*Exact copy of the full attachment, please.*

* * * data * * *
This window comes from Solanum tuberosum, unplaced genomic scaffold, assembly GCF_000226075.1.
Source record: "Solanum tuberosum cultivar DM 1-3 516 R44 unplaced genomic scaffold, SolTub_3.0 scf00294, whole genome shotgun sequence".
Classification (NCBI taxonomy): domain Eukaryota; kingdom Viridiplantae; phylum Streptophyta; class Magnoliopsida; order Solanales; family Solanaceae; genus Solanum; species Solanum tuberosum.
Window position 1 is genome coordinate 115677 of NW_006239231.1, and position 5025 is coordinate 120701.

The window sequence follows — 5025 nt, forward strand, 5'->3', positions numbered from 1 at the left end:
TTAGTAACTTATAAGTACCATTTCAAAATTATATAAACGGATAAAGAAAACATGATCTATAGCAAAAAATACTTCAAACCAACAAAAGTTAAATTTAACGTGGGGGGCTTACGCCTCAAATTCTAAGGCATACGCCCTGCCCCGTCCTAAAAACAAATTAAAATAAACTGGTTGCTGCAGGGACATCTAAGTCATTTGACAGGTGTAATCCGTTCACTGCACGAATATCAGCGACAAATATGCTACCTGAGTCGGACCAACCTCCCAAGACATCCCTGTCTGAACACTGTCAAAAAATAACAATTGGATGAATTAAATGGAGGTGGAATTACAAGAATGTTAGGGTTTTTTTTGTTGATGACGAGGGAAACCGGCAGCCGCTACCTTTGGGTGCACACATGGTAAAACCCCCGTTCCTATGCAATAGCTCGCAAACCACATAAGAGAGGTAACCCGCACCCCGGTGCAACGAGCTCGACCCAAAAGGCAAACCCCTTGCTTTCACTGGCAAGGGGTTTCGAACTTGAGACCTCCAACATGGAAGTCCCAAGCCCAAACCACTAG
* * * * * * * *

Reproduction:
This window comes from Solanum tuberosum, unplaced genomic scaffold, assembly GCF_000226075.1.
Source record: "Solanum tuberosum cultivar DM 1-3 516 R44 unplaced genomic scaffold, SolTub_3.0 scf00294, whole genome shotgun sequence".
Classification (NCBI taxonomy): domain Eukaryota; kingdom Viridiplantae; phylum Streptophyta; class Magnoliopsida; order Solanales; family Solanaceae; genus Solanum; species Solanum tuberosum.
Window position 1 is genome coordinate 115677 of NW_006239231.1, and position 5025 is coordinate 120701.

The window sequence follows — 5025 nt, forward strand, 5'->3', positions numbered from 1 at the left end:
TTAGTAACTTATAAGTACCATTTCAAAATTATATAAACGGATAAAGAAAACATGATCTATAGCAAAAAATACTTCAAACCAACAAAAGTTAAATTTAACGTGGGGGGCTTACGCCTCAAATTCTAAGGCATACGCCCTGCCCCGTCCTAAAAACAAATTAAAATAAACTGGTTGCTGCAGGGACATCTAAGTCATTTGACAGGTGTAATCCGTTCACTGCACGAATATCAGCGACAAATATGCTACCTGAGTCGGACCAACCTCCCAAGACATCCCTGTCTGAACACTGTCAAAAAATAACAATTGGATGAATTAAATGGAGGTGGAATTACAAGAATGTTAGGGTTTTTTTTGTTGATGACGAGGGAAACCGGCAGCCGCTACCTTTGGGTGCACACATGGTAAAACCCCCGTTCCTATGCAATAGCTCGCAAACCACATAAGAGAGGTAACCCGCACCCCGGTGCAACGAGCTCGACCCAAAAGGCAAACCCCTTGCTTTCACTGGCAAGGGGTTTCGAACTTGAGACCTCCAACATGGAAGTCCCAAGCCCAAACCACTAG